180 South (2010)
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Critic Reviews for 180 South
A beautiful mess with a point of view that's way too easily distracted.
The film's a meandering affair. The camera's attention flits here and there -- Look! A mountain! Look! A valley! Look! A beach!
Documentary follows surfer/ rock climber/photographer Jeff Johnson as he attempts to replicate the 1968 sailing/climbing expedition of Yvon Chouinard ...and Doug Tompkins from California to the tallest mountain in Chilean Patagonia.
In addition to the film's gentle activism comes a lovely perspective on life and our orientation to consumption that almost feels like antidote to the destructive "progress" that bests the explorers' paths.
If we're going to keep getting documentaries about the environment -- and let's face it, we are -- 180 Degrees South suggests an original way to structure them.
Audience Reviews for 180 South
Interesting scenery and content, but nothing that will make this one stand out over time. Wasn't a big fan of the soundtrack though; it created a weird feel, and screamed "look how indie I am!!" Still, I enjoyed watching 180 South.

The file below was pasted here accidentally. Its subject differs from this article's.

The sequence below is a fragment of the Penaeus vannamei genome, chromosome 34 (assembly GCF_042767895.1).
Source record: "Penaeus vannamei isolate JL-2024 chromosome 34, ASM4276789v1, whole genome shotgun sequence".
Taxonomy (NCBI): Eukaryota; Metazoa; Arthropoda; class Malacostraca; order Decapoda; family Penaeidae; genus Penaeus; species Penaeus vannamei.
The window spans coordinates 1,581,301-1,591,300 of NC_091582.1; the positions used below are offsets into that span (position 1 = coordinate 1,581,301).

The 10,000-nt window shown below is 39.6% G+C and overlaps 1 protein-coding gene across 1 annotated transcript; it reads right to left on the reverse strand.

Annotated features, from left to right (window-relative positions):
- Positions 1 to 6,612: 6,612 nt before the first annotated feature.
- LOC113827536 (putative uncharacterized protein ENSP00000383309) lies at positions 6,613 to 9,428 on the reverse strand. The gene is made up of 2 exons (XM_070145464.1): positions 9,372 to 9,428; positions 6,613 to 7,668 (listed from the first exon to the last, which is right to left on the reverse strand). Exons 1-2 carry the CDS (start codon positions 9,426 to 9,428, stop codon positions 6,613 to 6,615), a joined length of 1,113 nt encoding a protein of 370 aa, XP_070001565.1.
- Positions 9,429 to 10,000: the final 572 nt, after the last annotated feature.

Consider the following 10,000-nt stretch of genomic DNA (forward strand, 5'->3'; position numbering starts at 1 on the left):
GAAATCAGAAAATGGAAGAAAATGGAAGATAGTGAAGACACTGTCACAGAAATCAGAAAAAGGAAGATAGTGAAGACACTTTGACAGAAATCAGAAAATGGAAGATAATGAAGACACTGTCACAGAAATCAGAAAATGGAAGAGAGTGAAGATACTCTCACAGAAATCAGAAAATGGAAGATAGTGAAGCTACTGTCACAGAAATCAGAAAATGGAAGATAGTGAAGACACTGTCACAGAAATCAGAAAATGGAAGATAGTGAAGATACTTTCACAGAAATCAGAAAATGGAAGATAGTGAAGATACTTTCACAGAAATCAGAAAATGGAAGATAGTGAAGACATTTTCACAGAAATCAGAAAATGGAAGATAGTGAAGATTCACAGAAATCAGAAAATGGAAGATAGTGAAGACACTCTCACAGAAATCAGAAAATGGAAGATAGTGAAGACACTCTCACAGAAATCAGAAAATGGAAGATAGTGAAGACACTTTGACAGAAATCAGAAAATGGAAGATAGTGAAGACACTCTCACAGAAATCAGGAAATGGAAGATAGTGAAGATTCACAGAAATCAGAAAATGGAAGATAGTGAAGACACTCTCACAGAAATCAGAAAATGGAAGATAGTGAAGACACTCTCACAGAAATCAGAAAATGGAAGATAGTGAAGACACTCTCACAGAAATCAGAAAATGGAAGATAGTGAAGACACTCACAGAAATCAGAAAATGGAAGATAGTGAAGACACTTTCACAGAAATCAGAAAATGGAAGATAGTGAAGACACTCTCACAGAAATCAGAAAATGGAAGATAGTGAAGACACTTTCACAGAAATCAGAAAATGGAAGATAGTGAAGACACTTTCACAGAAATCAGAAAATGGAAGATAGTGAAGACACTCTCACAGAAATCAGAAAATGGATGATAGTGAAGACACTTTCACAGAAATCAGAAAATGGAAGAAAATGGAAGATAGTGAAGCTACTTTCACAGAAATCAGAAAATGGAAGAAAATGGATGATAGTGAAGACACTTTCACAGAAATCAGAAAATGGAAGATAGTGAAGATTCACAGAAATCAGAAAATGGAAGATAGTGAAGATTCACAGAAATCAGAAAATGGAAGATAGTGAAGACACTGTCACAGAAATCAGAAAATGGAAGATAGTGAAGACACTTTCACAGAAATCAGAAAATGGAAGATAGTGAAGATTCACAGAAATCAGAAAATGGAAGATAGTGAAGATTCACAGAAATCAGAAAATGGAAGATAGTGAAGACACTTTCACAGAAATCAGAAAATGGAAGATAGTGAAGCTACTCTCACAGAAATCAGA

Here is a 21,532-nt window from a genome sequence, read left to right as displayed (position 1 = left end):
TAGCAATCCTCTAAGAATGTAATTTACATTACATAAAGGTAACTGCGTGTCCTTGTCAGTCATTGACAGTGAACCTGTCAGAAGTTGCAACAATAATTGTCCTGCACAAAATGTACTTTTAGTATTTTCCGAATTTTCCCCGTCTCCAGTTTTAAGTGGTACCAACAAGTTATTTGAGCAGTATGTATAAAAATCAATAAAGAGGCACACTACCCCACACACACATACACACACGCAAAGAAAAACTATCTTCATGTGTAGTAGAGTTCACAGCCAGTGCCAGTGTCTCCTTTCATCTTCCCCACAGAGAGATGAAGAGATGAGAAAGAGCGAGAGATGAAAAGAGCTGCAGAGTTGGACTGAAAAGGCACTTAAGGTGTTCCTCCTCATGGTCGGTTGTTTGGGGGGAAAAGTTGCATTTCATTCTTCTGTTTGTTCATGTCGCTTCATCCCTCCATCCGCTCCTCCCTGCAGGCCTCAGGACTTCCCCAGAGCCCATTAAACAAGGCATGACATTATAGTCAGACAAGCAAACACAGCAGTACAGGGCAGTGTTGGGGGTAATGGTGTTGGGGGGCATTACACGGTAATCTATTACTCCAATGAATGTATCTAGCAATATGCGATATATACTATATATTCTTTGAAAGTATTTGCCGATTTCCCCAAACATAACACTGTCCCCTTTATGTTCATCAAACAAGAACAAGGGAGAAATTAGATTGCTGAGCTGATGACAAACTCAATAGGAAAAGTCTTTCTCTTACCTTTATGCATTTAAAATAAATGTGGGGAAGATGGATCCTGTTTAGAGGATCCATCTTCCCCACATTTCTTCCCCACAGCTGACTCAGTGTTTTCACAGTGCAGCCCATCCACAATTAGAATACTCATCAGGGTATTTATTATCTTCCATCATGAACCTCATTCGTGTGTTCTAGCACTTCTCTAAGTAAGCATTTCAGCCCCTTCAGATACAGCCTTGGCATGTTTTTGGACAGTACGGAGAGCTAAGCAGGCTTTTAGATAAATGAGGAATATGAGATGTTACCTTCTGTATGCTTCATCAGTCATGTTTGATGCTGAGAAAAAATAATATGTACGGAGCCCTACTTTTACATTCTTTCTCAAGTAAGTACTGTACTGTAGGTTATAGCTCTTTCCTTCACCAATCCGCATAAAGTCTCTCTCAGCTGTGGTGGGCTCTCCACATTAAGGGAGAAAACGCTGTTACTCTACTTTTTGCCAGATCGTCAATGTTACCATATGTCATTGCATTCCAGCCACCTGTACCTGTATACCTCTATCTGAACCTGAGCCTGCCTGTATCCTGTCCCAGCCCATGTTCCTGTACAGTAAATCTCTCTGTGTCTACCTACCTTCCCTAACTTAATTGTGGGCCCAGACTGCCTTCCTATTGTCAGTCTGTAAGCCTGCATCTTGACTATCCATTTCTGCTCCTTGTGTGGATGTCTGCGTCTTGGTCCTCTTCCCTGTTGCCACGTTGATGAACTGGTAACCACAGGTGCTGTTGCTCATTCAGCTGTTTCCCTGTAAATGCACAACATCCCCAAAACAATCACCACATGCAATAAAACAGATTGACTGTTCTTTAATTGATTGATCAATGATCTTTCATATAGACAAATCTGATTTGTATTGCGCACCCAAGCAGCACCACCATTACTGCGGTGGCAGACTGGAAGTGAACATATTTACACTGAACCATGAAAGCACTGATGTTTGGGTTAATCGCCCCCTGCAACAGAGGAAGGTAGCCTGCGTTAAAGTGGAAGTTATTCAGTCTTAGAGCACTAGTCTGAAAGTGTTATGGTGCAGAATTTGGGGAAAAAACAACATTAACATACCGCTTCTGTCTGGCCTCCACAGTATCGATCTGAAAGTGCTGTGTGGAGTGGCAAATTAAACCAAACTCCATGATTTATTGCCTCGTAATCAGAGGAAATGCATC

"180 South" is an invigorating and impressively filmed documentary about Jeff Johnson, who intending to settle down somewhat, decides on one last big adventure to follow in the footsteps of his idols Yvon Chouinard and Doug Tompkins who drove down the Pan American Highway to climb Corcovado Mountain in Patagonia in 1968. Johnson deviates from their route by going by water, instead. And by boat, I don't mean a cruise ship, either, but a 54 foot cutter that he constantly gets nauseous aboard. That's not to mention the mast breaking, leading to a detour to Rapa Nui, aka Easter Island. Whereas most people get flummoxed when they miss a connection in their daily lives, Tompkins, Choinard, Johnson and other "conquistadors of the useless" thrive on the challenges from mishaps along the way. And there is no greater challenge for all of us than to save the environment before it is too late.(The tragedy of Rapa Nui, whose ecosystem collapsed through overproduction, serves as a chilling warning for future generations.) In Chile, there are pulp mills, commerical fishing and proposed hydroelectric dams to support the evergrowing city of Santiago at the cost of the livelihoods of local fishermen and farmers. To fight this, Tompkins and his wife Kristine have devoted themselves to the cause by founding Conservacion Patagonia, buying millions of acres of land for preservation. In the end, "180 South" makes a persuasive case for putting away your iPod, interacting with the environment around you and thinking about the kind of world you want to live in.
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